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  1. 1. Presented by: Samarth Vikram Singh Rahul Sharma Dipanjan Biswas Rishi Sen Bhuvan Dua
  2. 2. INDIA NEEDS TO CREATE & FILL 1.2 CRORE JOBS EVERY YEAR FOR NEXT TEN YEARS  80% of India’s workforce possesses no marketable skills in labour market  53% of workforce is engaged in agriculture sector which contributes only 17.2% to the country’s GDP  Likewise, only 19% of workforce is engaged in manufacturing industry which should be the engine of job creation  48% of Indian employers face difficulties in filling vacancies  85% of Indian graduates are unemployable in India’s high growth industries  94% of Indian are employed in unorganized sectors  The gross enrolment ratio (GER) in higher education, as per the all India survey on higher education released by MHRD, stands at 18.8%
  3. 3. CAUSES OF THE PROBLEM 1. Poor quality of education and lack of focus on skill development at all levels of school education 2. Social attitudes of seeing children as a potential source of income in financially weaker sections 3. Inefficiency of higher, professional and vocational courses to impart skills crucial for concerned job market 4. Outdated Labor laws and predatory environmental regulation regime which discourage expansion of manufacturing and the jobs that come along with it 5. No real touch among graduates with actual industry/job functioning 6. Conventionalism in selecting career options largely due to poor counseling culture REASONS FOR SELECTING THESE CAUSES  High unemployment turning human resource potential of the country into a liability  Need to improve quality of jobs and engage more and more people in organized sector to improve living standards of people  Need to drive people in unexplored job markets to ameliorate oversaturation in agriculture and other unorganized jobs  Need to increase productivity of workforce to expand India’s economy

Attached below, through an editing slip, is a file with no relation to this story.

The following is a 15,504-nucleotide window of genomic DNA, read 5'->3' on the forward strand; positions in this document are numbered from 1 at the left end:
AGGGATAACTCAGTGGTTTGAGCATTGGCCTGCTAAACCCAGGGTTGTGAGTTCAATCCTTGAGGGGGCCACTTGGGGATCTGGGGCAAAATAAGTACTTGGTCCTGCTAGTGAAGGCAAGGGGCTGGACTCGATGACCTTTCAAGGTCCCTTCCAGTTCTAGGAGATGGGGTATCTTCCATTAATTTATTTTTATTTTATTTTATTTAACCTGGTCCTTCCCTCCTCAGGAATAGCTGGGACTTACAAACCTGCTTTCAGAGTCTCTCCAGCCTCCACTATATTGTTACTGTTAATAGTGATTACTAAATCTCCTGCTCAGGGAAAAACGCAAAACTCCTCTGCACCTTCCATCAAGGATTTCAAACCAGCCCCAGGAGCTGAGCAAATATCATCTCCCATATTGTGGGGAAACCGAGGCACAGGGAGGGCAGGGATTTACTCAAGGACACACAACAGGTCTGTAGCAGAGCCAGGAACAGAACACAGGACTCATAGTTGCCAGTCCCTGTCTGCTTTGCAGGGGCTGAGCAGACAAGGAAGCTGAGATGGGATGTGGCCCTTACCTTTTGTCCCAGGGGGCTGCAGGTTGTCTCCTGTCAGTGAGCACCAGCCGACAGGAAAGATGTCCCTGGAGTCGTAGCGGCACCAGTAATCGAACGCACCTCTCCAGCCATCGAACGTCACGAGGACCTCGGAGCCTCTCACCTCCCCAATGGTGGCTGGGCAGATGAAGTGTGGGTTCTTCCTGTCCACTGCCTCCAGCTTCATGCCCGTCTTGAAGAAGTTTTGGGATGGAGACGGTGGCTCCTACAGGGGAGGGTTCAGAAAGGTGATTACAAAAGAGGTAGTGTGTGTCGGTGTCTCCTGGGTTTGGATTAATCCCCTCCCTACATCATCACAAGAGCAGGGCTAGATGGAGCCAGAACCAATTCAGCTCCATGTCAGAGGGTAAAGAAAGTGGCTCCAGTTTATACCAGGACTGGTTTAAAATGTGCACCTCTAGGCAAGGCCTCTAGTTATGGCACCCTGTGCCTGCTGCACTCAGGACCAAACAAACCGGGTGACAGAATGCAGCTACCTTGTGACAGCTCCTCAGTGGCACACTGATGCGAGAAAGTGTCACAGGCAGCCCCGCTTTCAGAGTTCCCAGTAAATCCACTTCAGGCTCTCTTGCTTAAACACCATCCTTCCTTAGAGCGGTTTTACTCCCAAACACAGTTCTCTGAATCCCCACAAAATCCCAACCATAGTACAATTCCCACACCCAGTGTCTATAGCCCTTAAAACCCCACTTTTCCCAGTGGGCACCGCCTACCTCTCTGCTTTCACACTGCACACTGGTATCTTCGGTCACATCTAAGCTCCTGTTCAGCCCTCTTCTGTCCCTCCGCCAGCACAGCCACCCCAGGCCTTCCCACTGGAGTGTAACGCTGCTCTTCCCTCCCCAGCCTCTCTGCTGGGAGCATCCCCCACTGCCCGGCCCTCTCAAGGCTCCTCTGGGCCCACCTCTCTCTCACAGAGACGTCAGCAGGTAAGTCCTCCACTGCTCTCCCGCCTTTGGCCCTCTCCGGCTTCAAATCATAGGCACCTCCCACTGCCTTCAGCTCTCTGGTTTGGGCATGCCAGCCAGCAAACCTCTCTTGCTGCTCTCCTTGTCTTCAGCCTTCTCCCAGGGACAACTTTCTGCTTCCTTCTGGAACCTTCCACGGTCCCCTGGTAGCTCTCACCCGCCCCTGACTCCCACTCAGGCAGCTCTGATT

4. 4. BUILDING A 3-TIER SKILL DEVELOPMENT FRAMEWORK WITH PRIVATE SECTOR PARTICIPATION Unemployed college graduates • 6 months integrated skill development courses by industry • The programs will run throughout the year on PPP model • Their updated skill sets will be centrally maintained in a database and would shared with the industry Mandatory career counseling and 100 days apprenticeship of students at senior secondary level spread over Class 11 and 12 • Counseling based on Psychometric tests, performance and interests of• Counseling based on Psychometric tests, performance and interests of students • Inviting private sector participation in providing apprenticeship to students • Private participation will be encouraged by giving tax sops and including the activity in CSR domain Developing skill sets of school drop outs (14+ years age) • Would have an extended sector specific skill development and apprenticeship program to make them job ready in 6 months • Will be simultaneously imparted soft skills, language proficiency and basic computer skills • Would join school students in Class 11 and 12 in their counseling and apprenticeship program according to their performance
  5. 5. ADVANTAGES OVER EXISTING ALTERNATIVES MORE RELEVANT SKILL SETS • Existing vocational courses like ITIs not updated with markets demands • Reduces costs by INDUSTRY ADVANTAGE • Reduces costs by involving private players • Industry gets to design curriculum and absorb skilled labour RIGHT DIRECTION • Create awareness for unconventional & unexplored job markets • Leveraging best processes available for counselling at low costs